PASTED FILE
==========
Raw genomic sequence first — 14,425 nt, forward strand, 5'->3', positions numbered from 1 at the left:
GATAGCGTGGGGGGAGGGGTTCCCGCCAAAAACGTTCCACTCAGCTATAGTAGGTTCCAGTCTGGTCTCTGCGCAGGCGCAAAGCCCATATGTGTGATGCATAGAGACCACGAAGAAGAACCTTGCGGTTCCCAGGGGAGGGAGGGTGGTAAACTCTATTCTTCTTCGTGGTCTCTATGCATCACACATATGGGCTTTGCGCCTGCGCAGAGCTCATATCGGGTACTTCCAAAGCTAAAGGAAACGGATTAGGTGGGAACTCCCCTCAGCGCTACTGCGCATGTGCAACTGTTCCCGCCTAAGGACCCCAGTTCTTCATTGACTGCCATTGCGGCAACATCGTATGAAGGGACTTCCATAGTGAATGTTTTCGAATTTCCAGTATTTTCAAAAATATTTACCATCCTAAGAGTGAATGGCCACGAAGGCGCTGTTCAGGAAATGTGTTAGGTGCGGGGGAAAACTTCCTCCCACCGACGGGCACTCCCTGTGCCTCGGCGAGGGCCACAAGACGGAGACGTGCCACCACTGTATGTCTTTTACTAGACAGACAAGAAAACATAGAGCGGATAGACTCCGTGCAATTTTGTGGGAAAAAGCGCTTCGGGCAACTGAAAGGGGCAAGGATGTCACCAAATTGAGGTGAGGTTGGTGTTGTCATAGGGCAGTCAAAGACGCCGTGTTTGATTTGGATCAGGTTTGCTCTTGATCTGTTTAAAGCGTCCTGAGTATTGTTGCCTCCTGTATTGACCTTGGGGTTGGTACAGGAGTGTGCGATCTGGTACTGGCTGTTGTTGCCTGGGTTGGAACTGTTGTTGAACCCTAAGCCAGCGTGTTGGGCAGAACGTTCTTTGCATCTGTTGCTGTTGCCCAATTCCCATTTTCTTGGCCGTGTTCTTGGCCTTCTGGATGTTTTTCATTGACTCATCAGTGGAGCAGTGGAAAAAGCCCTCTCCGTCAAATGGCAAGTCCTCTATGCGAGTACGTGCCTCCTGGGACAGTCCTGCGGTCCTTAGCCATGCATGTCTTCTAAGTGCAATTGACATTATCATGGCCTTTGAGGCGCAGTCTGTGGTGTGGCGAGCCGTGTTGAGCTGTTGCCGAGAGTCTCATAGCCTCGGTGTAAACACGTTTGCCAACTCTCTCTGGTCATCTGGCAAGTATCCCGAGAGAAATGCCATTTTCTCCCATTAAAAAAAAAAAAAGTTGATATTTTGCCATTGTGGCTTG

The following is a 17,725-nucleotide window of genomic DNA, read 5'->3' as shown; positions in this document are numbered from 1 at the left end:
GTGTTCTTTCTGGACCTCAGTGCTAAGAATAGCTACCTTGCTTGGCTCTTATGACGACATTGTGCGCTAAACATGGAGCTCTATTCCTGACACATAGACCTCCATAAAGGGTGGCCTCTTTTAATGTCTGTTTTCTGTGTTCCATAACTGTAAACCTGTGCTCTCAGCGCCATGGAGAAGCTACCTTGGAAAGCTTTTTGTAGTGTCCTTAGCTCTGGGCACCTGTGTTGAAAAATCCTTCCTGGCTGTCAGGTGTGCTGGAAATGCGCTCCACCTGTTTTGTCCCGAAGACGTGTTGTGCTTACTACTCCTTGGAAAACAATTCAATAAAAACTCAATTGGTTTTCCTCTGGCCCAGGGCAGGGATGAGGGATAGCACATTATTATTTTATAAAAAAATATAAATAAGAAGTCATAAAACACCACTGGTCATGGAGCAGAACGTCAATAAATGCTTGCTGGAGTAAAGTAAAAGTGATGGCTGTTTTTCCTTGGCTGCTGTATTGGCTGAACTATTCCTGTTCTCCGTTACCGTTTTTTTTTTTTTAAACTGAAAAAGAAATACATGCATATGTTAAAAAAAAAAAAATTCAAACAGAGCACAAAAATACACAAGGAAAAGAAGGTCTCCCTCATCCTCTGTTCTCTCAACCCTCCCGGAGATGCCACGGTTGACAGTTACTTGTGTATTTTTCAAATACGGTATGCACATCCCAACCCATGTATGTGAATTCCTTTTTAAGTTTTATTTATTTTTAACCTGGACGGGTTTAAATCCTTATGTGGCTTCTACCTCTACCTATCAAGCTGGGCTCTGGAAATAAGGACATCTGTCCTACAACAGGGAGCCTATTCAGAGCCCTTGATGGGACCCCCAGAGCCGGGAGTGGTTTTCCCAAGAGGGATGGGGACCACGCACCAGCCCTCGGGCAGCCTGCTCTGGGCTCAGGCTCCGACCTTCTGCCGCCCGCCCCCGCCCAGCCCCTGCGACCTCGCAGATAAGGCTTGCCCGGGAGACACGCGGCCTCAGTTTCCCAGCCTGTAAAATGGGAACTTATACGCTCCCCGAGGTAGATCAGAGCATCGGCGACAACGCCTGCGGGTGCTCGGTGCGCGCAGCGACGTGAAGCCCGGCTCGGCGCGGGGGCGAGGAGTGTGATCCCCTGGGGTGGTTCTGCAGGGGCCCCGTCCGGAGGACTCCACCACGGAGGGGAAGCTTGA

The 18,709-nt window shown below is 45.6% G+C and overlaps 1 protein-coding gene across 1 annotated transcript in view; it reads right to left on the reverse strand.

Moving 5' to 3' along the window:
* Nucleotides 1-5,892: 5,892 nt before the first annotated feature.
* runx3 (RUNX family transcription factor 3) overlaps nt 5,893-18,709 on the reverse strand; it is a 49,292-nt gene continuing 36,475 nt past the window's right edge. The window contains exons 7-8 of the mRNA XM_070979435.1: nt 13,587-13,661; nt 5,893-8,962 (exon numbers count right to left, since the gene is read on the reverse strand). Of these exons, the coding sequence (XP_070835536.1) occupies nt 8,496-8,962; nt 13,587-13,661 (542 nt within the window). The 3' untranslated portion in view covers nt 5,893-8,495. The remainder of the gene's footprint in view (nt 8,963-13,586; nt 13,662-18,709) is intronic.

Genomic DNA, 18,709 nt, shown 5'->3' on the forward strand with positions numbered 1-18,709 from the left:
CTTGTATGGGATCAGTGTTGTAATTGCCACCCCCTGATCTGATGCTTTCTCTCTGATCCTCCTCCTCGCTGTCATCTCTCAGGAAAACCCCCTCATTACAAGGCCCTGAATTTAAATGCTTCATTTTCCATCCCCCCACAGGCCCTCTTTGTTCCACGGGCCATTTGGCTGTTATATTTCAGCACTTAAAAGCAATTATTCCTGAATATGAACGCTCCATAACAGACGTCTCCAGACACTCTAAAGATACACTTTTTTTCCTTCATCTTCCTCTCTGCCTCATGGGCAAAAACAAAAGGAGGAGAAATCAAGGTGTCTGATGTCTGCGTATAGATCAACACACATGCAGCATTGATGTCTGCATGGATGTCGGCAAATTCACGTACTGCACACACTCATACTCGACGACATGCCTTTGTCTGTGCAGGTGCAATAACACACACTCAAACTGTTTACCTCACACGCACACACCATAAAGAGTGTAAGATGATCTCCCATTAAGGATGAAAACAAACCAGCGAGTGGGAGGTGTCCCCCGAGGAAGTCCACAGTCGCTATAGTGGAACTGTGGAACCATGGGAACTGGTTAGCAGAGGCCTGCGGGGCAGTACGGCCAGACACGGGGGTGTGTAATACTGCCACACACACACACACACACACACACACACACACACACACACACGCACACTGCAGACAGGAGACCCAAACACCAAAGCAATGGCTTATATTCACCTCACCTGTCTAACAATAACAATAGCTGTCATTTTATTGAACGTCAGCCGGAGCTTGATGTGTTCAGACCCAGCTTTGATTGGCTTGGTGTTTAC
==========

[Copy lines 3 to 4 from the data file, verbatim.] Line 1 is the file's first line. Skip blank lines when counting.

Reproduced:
The following is a 17,725-nucleotide window of genomic DNA, read 5'->3' as shown; positions in this document are numbered from 1 at the left end:
GTGTTCTTTCTGGACCTCAGTGCTAAGAATAGCTACCTTGCTTGGCTCTTATGACGACATTGTGCGCTAAACATGGAGCTCTATTCCTGACACATAGACCTCCATAAAGGGTGGCCTCTTTTAATGTCTGTTTTCTGTGTTCCATAACTGTAAACCTGTGCTCTCAGCGCCATGGAGAAGCTACCTTGGAAAGCTTTTTGTAGTGTCCTTAGCTCTGGGCACCTGTGTTGAAAAATCCTTCCTGGCTGTCAGGTGTGCTGGAAATGCGCTCCACCTGTTTTGTCCCGAAGACGTGTTGTGCTTACTACTCCTTGGAAAACAATTCAATAAAAACTCAATTGGTTTTCCTCTGGCCCAGGGCAGGGATGAGGGATAGCACATTATTATTTTATAAAAAAATATAAATAAGAAGTCATAAAACACCACTGGTCATGGAGCAGAACGTCAATAAATGCTTGCTGGAGTAAAGTAAAAGTGATGGCTGTTTTTCCTTGGCTGCTGTATTGGCTGAACTATTCCTGTTCTCCGTTACCGTTTTTTTTTTTTTAAACTGAAAAAGAAATACATGCATATGTTAAAAAAAAAAAAATTCAAACAGAGCACAAAAATACACAAGGAAAAGAAGGTCTCCCTCATCCTCTGTTCTCTCAACCCTCCCGGAGATGCCACGGTTGACAGTTACTTGTGTATTTTTCAAATACGGTATGCACATCCCAACCCATGTATGTGAATTCCTTTTTAAGTTTTATTTATTTTTAACCTGGACGGGTTTAAATCCTTATGTGGCTTCTACCTCTACCTATCAAGCTGGGCTCTGGAAATAAGGACATCTGTCCTACAACAGGGAGCCTATTCAGAGCCCTTGATGGGACCCCCAGAGCCGGGAGTGGTTTTCCCAAGAGGGATGGGGACCACGCACCAGCCCTCGGGCAGCCTGCTCTGGGCTCAGGCTCCGACCTTCTGCCGCCCGCCCCCGCCCAGCCCCTGCGACCTCGCAGATAAGGCTTGCCCGGGAGACACGCGGCCTCAGTTTCCCAGCCTGTAAAATGGGAACTTATACGCTCCCCGAGGTAGATCAGAGCATCGGCGACAACGCCTGCGGGTGCTCGGTGCGCGCAGCGACGTGAAGCCCGGCTCGGCGCGGGGGCGAGGAGTGTGATCCCCTGGGGTGGTTCTGCAGGGGCCCCGTCCGGAGGACTCCACCACGGAGGGGAAGCTTGA